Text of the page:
It was significant that President Sarkozy invited the Prime Minister to the eurozone meeting. The eurozone group will obviously be the forum at which many discussions about the future regulation of our financial services sector will take place. What arrangements has the right hon. Gentleman made with the Government of Sweden—and the Czech Republic, which will hold the EU presidency next year—to have further access to the eurozone group so that he can participate in those discussions next year, too?

As important as EU action is, it is action to help ordinary families in this country now that must be taken. Will the Prime Minister—I have pressed him on this before—cut taxes for people on low and middle incomes to get money into the pockets of people who need it by closing the loopholes that benefit only the
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very richest in this land. Does he also agree that British families struggling to heat their homes this winter will be angry that the so-called single market in Europe still leaves us with the fastest rising prices in Europe. When will he deliver the fairer truly competitive energy market we all need?

This summit was originally initiated to tackle energy and climate change, but that was sidelined, understandably, to focus on the economy. There are now rumours that the EU will ask developing countries to shoulder a big chunk of the burden of our commitment to cut carbon emissions. Will the Prime Minister confirm that he will not be party to any buck-passing of Europe’s environmental obligations on to developing countries?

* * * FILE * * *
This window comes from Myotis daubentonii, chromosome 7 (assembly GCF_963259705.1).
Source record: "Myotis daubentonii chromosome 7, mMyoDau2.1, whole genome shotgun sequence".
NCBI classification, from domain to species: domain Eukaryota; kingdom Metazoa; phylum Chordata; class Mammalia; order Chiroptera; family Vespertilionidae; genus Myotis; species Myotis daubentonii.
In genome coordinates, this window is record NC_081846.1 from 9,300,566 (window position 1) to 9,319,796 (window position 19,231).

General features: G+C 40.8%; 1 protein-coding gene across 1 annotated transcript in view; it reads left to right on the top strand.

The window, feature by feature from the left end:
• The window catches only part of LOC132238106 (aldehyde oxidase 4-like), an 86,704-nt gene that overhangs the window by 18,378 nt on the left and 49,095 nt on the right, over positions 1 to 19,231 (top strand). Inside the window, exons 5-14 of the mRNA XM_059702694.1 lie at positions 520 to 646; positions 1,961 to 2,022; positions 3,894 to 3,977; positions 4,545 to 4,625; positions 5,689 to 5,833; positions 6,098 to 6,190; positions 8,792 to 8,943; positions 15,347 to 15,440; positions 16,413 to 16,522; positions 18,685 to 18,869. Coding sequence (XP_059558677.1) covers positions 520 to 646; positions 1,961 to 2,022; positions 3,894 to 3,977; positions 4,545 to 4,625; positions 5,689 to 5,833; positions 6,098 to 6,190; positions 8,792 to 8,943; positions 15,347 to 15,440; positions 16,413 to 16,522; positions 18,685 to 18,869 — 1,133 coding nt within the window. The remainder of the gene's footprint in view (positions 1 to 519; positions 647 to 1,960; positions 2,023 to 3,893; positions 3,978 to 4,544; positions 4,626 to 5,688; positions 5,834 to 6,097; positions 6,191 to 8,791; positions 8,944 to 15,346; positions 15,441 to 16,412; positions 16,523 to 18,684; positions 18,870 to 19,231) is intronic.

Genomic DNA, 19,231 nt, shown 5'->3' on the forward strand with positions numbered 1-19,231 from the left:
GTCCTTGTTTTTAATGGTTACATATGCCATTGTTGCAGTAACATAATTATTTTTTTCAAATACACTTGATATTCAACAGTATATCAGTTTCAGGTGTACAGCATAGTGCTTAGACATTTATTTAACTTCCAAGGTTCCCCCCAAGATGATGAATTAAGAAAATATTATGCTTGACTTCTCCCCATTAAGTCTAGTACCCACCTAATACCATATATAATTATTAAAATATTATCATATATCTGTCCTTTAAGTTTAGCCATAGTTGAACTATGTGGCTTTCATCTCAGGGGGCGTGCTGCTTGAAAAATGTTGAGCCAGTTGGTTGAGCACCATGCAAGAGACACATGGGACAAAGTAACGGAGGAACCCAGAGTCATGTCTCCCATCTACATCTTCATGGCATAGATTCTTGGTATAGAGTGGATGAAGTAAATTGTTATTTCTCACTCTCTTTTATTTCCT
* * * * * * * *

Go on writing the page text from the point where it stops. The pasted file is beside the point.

Finally, although I welcome, of course, the commitment made at the summit to diversify our energy supply, will the Prime Minister accept that committing billions of pounds of British taxpayers’ and other EU taxpayers’ money to underwrite the nuclear industry will simply mean that there is not enough money to roll out the green renewable energy sources we so desperately need?

The Prime Minister: I would take the right hon. Gentleman’s party more seriously if the major item at his party conference had not been to cut public spending by £20 billion—with all the damage that would do to the ordinary families he claims to represent.